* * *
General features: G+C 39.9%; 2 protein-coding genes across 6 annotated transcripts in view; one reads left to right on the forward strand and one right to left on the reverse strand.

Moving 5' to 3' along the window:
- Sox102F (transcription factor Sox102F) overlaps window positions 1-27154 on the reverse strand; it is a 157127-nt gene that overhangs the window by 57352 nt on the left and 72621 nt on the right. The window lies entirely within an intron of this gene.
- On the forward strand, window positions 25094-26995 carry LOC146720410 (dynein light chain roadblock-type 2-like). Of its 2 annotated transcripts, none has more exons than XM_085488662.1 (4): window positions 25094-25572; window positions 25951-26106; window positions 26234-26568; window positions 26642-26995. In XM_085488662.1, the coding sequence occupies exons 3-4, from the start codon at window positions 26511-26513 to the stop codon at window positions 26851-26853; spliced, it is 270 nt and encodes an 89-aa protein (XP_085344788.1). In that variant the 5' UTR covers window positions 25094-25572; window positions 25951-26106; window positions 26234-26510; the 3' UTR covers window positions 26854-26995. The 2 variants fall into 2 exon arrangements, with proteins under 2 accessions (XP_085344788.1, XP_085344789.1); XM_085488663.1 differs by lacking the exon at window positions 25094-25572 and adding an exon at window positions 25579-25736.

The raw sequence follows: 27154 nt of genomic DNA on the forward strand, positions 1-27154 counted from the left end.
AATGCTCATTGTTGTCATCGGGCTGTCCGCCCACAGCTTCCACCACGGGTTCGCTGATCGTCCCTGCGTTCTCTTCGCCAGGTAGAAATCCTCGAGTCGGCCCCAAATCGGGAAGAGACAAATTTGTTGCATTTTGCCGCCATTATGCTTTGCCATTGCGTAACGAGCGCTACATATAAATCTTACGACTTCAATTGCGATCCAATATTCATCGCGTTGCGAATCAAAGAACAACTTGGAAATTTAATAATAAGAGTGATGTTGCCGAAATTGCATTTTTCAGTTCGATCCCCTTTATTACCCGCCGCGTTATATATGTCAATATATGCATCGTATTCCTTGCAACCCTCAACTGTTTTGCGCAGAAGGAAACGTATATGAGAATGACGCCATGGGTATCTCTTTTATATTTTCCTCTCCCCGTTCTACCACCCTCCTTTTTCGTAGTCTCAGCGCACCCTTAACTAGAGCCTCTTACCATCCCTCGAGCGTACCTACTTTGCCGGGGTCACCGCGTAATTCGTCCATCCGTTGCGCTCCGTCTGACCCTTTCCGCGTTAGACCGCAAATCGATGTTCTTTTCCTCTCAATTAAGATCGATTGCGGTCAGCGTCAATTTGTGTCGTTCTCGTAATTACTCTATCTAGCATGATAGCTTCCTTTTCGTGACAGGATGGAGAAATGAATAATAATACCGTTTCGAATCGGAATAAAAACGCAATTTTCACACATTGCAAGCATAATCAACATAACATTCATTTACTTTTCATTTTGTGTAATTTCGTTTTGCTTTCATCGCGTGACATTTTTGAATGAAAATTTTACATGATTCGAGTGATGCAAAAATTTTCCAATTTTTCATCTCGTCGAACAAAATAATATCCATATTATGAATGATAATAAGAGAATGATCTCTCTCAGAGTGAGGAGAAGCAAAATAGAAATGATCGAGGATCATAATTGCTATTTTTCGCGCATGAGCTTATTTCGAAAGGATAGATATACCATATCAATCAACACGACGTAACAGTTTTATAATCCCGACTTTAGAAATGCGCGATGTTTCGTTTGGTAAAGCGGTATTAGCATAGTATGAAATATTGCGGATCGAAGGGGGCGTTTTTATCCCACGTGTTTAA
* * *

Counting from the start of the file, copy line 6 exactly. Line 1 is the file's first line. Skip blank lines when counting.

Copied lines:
AATGCTCATTGTTGTCATCGGGCTGTCCGCCCACAGCTTCCACCACGGGTTCGCTGATCGTCCCTGCGTTCTCTTCGCCAGGTAGAAATCCTCGAGTCGGCCCCAAATCGGGAAGAGACAAATTTGTTGCATTTTGCCGCCATTATGCTTTGCCATTGCGTAACGAGCGCTACATATAAATCTTACGACTTCAATTGCGATCCAATATTCATCGCGTTGCGAATCAAAGAACAACTTGGAAATTTAATAATAAGAGTGATGTTGCCGAAATTGCATTTTTCAGTTCGATCCCCTTTATTACCCGCCGCGTTATATATGTCAATATATGCATCGTATTCCTTGCAACCCTCAACTGTTTTGCGCAGAAGGAAACGTATATGAGAATGACGCCATGGGTATCTCTTTTATATTTTCCTCTCCCCGTTCTACCACCCTCCTTTTTCGTAGTCTCAGCGCACCCTTAACTAGAGCCTCTTACCATCCCTCGAGCGTACCTACTTTGCCGGGGTCACCGCGTAATTCGTCCATCCGTTGCGCTCCGTCTGACCCTTTCCGCGTTAGACCGCAAATCGATGTTCTTTTCCTCTCAATTAAGATCGATTGCGGTCAGCGTCAATTTGTGTCGTTCTCGTAATTACTCTATCTAGCATGATAGCTTCCTTTTCGTGACAGGATGGAGAAATGAATAATAATACCGTTTCGAATCGGAATAAAAACGCAATTTTCACACATTGCAAGCATAATCAACATAACATTCATTTACTTTTCATTTTGTGTAATTTCGTTTTGCTTTCATCGCGTGACATTTTTGAATGAAAATTTTACATGATTCGAGTGATGCAAAAATTTTCCAATTTTTCATCTCGTCGAACAAAATAATATCCATATTATGAATGATAATAAGAGAATGATCTCTCTCAGAGTGAGGAGAAGCAAAATAGAAATGATCGAGGATCATAATTGCTATTTTTCGCGCATGAGCTTATTTCGAAAGGATAGATATACCATATCAATCAACACGACGTAACAGTTTTATAATCCCGACTTTAGAAATGCGCGATGTTTCGTTTGGTAAAGCGGTATTAGCATAGTATGAAATATTGCGGATCGAAGGGGGCGTTTTTATCCCACGTGTTTAA